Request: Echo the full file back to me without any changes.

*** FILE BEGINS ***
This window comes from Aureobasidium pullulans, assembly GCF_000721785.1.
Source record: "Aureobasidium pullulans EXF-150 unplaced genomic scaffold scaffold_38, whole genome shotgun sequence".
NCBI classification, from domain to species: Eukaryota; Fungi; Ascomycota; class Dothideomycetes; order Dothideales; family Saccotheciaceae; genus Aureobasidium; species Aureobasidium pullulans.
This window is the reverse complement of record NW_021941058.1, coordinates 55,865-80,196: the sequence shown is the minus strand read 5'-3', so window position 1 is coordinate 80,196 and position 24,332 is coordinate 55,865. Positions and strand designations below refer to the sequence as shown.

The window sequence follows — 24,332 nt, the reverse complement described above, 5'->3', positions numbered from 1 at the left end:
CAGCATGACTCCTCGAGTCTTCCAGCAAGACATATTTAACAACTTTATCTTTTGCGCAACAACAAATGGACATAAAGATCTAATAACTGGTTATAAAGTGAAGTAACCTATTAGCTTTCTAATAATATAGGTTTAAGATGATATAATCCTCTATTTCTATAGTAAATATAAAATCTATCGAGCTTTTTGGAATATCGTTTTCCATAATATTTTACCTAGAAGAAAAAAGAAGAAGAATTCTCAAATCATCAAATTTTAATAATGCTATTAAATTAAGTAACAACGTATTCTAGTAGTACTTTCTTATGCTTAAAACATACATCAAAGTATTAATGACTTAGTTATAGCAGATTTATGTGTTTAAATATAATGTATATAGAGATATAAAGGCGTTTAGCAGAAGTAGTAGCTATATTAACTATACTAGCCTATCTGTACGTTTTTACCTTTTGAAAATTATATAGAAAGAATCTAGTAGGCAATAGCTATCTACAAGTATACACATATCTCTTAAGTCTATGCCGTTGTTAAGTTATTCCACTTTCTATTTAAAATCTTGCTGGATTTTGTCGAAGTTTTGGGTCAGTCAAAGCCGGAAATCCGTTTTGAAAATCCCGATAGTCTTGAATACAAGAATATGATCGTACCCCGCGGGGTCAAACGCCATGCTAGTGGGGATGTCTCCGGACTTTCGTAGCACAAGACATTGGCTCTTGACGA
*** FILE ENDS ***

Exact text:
This window comes from Aureobasidium pullulans, assembly GCF_000721785.1.
Source record: "Aureobasidium pullulans EXF-150 unplaced genomic scaffold scaffold_38, whole genome shotgun sequence".
NCBI classification, from domain to species: Eukaryota; Fungi; Ascomycota; class Dothideomycetes; order Dothideales; family Saccotheciaceae; genus Aureobasidium; species Aureobasidium pullulans.
This window is the reverse complement of record NW_021941058.1, coordinates 55,865-80,196: the sequence shown is the minus strand read 5'-3', so window position 1 is coordinate 80,196 and position 24,332 is coordinate 55,865. Positions and strand designations below refer to the sequence as shown.

The window sequence follows — 24,332 nt, the reverse complement described above, 5'->3', positions numbered from 1 at the left end:
CAGCATGACTCCTCGAGTCTTCCAGCAAGACATATTTAACAACTTTATCTTTTGCGCAACAACAAATGGACATAAAGATCTAATAACTGGTTATAAAGTGAAGTAACCTATTAGCTTTCTAATAATATAGGTTTAAGATGATATAATCCTCTATTTCTATAGTAAATATAAAATCTATCGAGCTTTTTGGAATATCGTTTTCCATAATATTTTACCTAGAAGAAAAAAGAAGAAGAATTCTCAAATCATCAAATTTTAATAATGCTATTAAATTAAGTAACAACGTATTCTAGTAGTACTTTCTTATGCTTAAAACATACATCAAAGTATTAATGACTTAGTTATAGCAGATTTATGTGTTTAAATATAATGTATATAGAGATATAAAGGCGTTTAGCAGAAGTAGTAGCTATATTAACTATACTAGCCTATCTGTACGTTTTTACCTTTTGAAAATTATATAGAAAGAATCTAGTAGGCAATAGCTATCTACAAGTATACACATATCTCTTAAGTCTATGCCGTTGTTAAGTTATTCCACTTTCTATTTAAAATCTTGCTGGATTTTGTCGAAGTTTTGGGTCAGTCAAAGCCGGAAATCCGTTTTGAAAATCCCGATAGTCTTGAATACAAGAATATGATCGTACCCCGCGGGGTCAAACGCCATGCTAGTGGGGATGTCTCCGGACTTTCGTAGCACAAGACATTGGCTCTTGACGA